I hate to disappoint the noble Lord, but various countries have taken different approaches to testing on arrival. Indeed, many countries do no testing at all on arrival from other countries. However, the Government look very carefully at what other countries are doing; where it is appropriate and where there is evidence to support the measures that they are taking, we look carefully at introducing them here.
My Lords, airports are vital local employers and under severe pressure. Unlike airlines, they cannot just shut down services and have to remain operational for safety reasons, but they have very few paying customers and commercial flights. I ask the Minister again: will the Government just get on with it? Will they give them tailored support by cancelling business rates, which cost even small airports millions of pounds a year?
My Lords, the Chancellor recently announced the winter economic plan, which included extensions or adjustments to support for the sector which is already in place, so the Job Support Scheme comes online on 1 November and there is extension to the loan schemes. There are plenty of ways that airports can get support, and in the very final instance they could look at the Birch process but, of course, in those circumstances all other potential sources of finance must have been exhausted.
My Lords, I draw attention to my entry in the register. Bearing in mind the need to keep the pool of pilots currently being made redundant available for the future upturn, and bearing in mind the need for their qualifications to remain current, could the Minister tell me whether discussions her department has been having with interested parties are likely to include a sympathetic view of the need for flexibility in ensuring that measures are put in place to maintain the qualifications of pilots, including the possibility of retraining grants?
My Lords, in conjunction with my department, the CAA has issued a number of regulatory exemptions to help support pilots through the Covid-19 period. These exemptions provide an extension to the standard validity period of licences and ratings, but subject to some conditions. Alongside this, of course, we are looking at the recovery phase for the sector and are doing a lot of work in this area. One of the workstreams for the recovery phase is skills and workforce, and we will bear in mind what my noble friend had to say.
Key asks from the airline industry are the implementation of testing for passengers arriving from high-risk destinations—not least New York—greater transparency on the Government’s methodology for determining travel corridors and restrictions, a temporary 12-month waiver of APD and the regionalisation of travel corridors, as I am sure the Minister knows. How many of those do the Government intend to agree to?
First, I wish the noble Lord a happy birthday. The Government are taking all those key asks that he refers to extremely seriously. As he will know, very early in the process—in May—we set up the aviation restart and recovery expert steering group, which gave us an enormous insight into the amount of support and the sorts of things we could do for aviation. That has now moved on to become a recovery-only sort of group, looking at longer-term policy thinking, including regional connectivity, economic growth, skills and workforce and decarbonisation. We are well aware of all the issues that he raises, and we are working with the industry to do what we can.
My Lords, the Minister will perhaps know that the only good thing to have come out of the Covid-19 pandemic is a welcome reduction in air traffic noise and air pollution around Heathrow Airport. Can she assure us that, whatever the outcome of the appeal by Heathrow to the Supreme Court, if work is ever resumed on a third runway the original air pollution, noise and traffic conditions will still apply?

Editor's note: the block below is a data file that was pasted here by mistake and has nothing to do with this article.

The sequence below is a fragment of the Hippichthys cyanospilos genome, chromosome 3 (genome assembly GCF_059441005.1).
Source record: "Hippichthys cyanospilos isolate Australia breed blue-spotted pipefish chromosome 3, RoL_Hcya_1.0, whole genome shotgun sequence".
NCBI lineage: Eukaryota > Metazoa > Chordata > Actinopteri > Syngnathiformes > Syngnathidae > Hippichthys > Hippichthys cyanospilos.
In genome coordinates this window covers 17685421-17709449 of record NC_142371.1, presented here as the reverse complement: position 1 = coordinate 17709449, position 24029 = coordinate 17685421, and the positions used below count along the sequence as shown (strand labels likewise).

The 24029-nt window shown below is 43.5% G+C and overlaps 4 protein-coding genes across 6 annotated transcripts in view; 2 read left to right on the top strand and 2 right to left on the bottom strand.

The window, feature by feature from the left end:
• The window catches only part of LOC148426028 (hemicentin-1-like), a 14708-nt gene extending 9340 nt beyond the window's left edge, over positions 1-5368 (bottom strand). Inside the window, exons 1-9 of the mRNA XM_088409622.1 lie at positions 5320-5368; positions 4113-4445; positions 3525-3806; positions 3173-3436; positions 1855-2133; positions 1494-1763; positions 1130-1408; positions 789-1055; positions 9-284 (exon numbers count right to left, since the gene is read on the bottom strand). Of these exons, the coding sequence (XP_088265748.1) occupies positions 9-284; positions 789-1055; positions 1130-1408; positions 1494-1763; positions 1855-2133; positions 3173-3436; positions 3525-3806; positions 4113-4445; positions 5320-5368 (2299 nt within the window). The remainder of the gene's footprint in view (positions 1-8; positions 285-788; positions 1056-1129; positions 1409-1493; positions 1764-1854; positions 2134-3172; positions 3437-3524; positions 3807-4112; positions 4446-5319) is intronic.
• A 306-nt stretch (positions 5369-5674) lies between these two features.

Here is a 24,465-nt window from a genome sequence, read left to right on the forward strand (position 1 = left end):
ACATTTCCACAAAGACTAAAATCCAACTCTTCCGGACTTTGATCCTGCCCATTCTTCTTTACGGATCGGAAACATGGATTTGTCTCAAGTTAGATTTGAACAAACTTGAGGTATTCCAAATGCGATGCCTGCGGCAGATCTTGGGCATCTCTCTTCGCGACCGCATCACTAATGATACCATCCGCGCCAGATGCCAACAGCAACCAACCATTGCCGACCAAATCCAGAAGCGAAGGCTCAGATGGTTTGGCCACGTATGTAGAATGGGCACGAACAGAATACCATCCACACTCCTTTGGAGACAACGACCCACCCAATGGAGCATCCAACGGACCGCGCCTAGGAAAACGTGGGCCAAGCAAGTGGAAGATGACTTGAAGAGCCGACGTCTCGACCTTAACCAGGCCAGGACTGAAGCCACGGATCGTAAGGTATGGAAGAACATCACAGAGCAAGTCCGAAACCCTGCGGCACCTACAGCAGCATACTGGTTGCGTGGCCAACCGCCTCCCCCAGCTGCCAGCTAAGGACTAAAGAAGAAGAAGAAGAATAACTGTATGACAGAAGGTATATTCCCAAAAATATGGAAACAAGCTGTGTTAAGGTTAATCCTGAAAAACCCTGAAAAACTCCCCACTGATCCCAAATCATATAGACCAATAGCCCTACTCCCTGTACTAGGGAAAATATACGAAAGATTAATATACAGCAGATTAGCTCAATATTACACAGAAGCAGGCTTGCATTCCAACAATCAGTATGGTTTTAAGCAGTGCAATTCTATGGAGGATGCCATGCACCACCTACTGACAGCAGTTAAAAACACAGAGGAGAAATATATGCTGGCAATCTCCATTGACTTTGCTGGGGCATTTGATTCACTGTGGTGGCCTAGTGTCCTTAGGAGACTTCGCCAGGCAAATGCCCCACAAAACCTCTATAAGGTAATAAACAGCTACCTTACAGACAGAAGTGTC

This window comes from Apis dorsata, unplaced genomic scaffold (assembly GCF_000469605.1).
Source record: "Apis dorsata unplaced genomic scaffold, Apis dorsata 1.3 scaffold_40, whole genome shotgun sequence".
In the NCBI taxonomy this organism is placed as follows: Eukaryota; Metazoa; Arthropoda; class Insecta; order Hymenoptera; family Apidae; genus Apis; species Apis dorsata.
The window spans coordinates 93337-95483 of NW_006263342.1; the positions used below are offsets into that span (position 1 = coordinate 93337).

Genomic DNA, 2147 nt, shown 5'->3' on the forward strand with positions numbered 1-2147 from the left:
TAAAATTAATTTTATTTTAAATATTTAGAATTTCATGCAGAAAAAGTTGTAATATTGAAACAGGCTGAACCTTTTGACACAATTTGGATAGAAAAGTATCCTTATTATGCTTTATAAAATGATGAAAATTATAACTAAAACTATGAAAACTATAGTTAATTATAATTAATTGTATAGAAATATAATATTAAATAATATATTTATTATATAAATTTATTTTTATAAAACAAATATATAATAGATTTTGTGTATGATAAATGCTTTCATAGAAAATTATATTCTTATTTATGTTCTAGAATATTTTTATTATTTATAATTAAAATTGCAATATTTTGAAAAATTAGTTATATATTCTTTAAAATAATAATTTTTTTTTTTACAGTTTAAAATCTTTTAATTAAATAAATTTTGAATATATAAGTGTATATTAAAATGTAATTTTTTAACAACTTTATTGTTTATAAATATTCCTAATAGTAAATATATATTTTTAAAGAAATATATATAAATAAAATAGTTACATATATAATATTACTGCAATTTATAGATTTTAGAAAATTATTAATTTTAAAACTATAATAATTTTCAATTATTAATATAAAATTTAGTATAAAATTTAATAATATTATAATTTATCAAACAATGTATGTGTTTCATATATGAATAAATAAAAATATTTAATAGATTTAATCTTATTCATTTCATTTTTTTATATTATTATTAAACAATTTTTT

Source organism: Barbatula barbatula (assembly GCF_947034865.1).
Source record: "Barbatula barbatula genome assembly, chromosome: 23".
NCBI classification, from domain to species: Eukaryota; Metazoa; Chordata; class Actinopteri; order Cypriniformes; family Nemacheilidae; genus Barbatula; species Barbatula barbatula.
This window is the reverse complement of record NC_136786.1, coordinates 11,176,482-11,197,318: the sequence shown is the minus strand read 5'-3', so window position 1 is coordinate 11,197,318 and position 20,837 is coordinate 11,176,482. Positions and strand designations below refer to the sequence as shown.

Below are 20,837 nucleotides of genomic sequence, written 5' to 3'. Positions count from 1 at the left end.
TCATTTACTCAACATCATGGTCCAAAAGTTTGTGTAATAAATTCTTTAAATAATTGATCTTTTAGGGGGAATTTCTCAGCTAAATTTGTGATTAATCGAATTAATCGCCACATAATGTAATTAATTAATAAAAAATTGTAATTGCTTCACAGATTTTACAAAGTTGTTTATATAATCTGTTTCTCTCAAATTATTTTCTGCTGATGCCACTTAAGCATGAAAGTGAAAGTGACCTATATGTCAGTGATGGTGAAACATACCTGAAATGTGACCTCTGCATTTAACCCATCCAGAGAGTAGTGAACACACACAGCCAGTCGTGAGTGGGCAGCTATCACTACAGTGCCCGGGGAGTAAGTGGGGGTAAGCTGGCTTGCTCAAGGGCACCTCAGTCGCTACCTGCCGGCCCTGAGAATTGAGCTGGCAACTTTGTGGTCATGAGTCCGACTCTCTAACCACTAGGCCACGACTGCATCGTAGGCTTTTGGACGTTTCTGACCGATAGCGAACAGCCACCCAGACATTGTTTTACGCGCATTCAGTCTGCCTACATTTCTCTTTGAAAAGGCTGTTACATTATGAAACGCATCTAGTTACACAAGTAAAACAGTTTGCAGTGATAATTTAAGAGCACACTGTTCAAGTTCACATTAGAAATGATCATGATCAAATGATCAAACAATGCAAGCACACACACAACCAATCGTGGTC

My Lords, in a reply to me on 2 July at col. 1283, my noble friend told me that the Government were working very closely with UK-based aviation providers and others to establish international standards for getting our planes back into the air. Precisely what discussions have taken place and what has been achieved in practical terms on the ground and in the air in the past three months? Secondly, have the Government made any estimate of the number of jobs at risk in aviation itself, airports, aerospace, their suppliers and the communities around them if flights are not enabled to return to some sort of normality very soon?
Turning to my noble friend’s second point first, there will inevitably be redundancies within the aviation sector. That is of course hugely regrettable and, while public health remains our top priority, we are committed to enabling a sustainable and responsible return to international travel as soon as we possibly can. In terms of our work with other countries and the international aviation community, our conversations with others have fed into the guidance that we have issued for aviation for journey planning, social distancing, cleaning, face coverings, PPE—all those sorts of requirements. The UK is also playing a leading role at ICAO in the ICAO Aviation Recovery Taskforce.
My Lords, given that the pandemic is not going away and airlines will therefore be in trouble, they will probably require bailouts. Will the Government agree with the recommendation by the Committee on Climate Change and commit to a net zero goal for UK aviation as part of the forthcoming aviation consultation and strategy, as well as the principle that the aviation sector should not receive bailouts without setting individual net zero targets and careful plans as to how they are to achieve that?
My Lords, the Government are doing an enormous amount of work with the aviation sector. We have set up the Jet Zero Council, which is working towards making sure that aviation is able to play its part to ensure that we get to net zero by 2050. As the noble Baroness pointed out, some companies may in future approach the Government for specific help. As I noted earlier, there is the Birch process to go through, but that can be used only if all other sources have been exhausted and there may well indeed be certain conditions attached.